Professor in the Departments of Meteorology and Geosciences at Pennsylvania State University
Pro to the question "Is Human Activity Primarily Responsible for Global Climate Change?"
"[T]he scientific case for human-caused climate change is clear. The evidence includes independent assessments of thermometer records documenting the degree and extent of modern warming. It includes the unprecedented melting of glaciers and, as documented in more recent years, the diminution of the Greenland and Antarctic ice sheet. As a consequence of melting ice and warming oceans, the global sea level is rising and at an accelerating rate. Continental drought is becoming more pronounced in many extratropical regions, such as the deserts of the U.S. Southwest, and there is an increase in the destructive potential of Atlantic hurricanes that influence the east and Gulf coasts. Theoretical climate models predict these things to happen, but only when human influences - in particular, increasing greenhouse gas concentrations due to fossil fuel burning—are included.
Those same models project far more profound and potentially damaging impacts of climate change if action is not taken to stabilize greenhouse gas levels this next decade...
Sadly, some who are opposed to taking action to combat the potential threat have engaged in a smear campaign that appears intended to distract the public and policymakers from the reality of the threat as policymakers begin to consider taking more serious action to reduce greenhouse gas emissions."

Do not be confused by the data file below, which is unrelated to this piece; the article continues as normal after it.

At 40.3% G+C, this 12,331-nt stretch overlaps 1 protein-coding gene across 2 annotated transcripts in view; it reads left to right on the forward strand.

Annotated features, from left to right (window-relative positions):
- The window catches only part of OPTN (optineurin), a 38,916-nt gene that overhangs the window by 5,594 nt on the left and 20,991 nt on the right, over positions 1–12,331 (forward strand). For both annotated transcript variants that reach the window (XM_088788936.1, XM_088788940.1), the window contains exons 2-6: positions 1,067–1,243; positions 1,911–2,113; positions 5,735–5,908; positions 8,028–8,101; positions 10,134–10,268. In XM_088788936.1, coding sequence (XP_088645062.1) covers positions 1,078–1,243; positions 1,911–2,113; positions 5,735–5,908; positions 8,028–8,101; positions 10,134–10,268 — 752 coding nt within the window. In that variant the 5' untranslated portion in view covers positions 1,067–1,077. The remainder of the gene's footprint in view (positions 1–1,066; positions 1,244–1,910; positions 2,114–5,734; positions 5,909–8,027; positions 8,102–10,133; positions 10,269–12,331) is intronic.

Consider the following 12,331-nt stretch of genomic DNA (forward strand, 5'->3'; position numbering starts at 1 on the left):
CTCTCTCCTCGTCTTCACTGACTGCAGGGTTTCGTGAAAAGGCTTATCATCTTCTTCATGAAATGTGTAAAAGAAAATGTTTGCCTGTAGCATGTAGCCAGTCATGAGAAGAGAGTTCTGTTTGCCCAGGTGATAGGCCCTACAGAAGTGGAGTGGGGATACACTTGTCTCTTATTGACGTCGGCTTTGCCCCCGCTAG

"Science Supports Climate Change Claims - A Letter from Michael Mann," www.voicesweb.org, Feb. 10, 2010
Experts Individuals with PhDs, or equivalent advanced degrees in fields relevant to the study of climate. Also top-level government officials (such as foreign leaders, US presidents, Founding Fathers, Supreme Court Justices, members of legislative bodies, cabinet members, military leaders, etc.) with positions relevant to the study of climate.
Involvement and Affiliations:
Professor, Pennsylvania State University, Department of Meteorology, 2009-present
Guest Editor, Proceedings of the National Academy of Sciences, 2009-present
Director, Earth System Science Center (ESSC), Pennsylvania State University, 2005-present
Member, editorial advisory board, The Holocene, 2005-present
Member: American Meteorological Society; American Geophysical Union; European Geophysical Society; Geological Society of America; American Physical Society; American Association for the Advancement of Science
Reviewer: Nature, Science, Proceedings of the National Academy of Sciences, Geology, Climatic Change, Geophysical Research Letters, Journal of Climate, JGR-Oceans, JGR-Atmospheres, Paleoceanography, Climate Dynamics, Eos, International Journal of Climatology, and Water Resources Research
Associate Professor, Department of Meteorology and the Department of Geosciences, Pennsylvania State University, 2005-2009
Named one of 50 leading visionaries in science and technology, Scientific American, 2002
Assistant Professor, University of Virginia, Department of Environmental Sciences, 1999-2005
Research Assistant Professor, University of Massachusetts, Department of Geosciences, 1998-1999
Adjunct Assistant Professor, University of Massachusetts, Department of Geosciences, 1997-1998
Alexander Hollaender Distinguished Postdoctoral Research Fellow (DOE), 1996-1998
PhD, Geology & Geophysics, Yale University, 1998
M.Phil., Department of Geology & Geophysics, Yale University, 1993
M.Phil., Department of Physics, Yale University, 1991
MS, Department of Physics, Yale University, 1991
AB, Applied Mathematics and Physics, University of California at Berkeley, 1989